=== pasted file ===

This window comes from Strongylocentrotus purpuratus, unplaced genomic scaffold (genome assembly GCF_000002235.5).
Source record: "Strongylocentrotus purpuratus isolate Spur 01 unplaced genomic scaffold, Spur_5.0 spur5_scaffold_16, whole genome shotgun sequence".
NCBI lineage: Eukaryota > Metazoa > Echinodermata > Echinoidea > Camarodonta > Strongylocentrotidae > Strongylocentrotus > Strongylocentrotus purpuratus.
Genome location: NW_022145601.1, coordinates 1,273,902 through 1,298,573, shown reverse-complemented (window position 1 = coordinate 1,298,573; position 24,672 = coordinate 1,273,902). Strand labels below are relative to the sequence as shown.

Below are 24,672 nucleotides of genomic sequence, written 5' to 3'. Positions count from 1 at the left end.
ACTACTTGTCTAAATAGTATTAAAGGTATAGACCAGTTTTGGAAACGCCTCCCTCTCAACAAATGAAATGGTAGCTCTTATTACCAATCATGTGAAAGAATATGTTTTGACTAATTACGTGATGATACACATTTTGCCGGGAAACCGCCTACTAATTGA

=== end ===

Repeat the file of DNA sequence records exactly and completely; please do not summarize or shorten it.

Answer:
This window comes from Strongylocentrotus purpuratus, unplaced genomic scaffold (genome assembly GCF_000002235.5).
Source record: "Strongylocentrotus purpuratus isolate Spur 01 unplaced genomic scaffold, Spur_5.0 spur5_scaffold_16, whole genome shotgun sequence".
NCBI lineage: Eukaryota > Metazoa > Echinodermata > Echinoidea > Camarodonta > Strongylocentrotidae > Strongylocentrotus > Strongylocentrotus purpuratus.
Genome location: NW_022145601.1, coordinates 1,273,902 through 1,298,573, shown reverse-complemented (window position 1 = coordinate 1,298,573; position 24,672 = coordinate 1,273,902). Strand labels below are relative to the sequence as shown.

Below are 24,672 nucleotides of genomic sequence, written 5' to 3'. Positions count from 1 at the left end.
ACTACTTGTCTAAATAGTATTAAAGGTATAGACCAGTTTTGGAAACGCCTCCCTCTCAACAAATGAAATGGTAGCTCTTATTACCAATCATGTGAAAGAATATGTTTTGACTAATTACGTGATGATACACATTTTGCCGGGAAACCGCCTACTAATTGA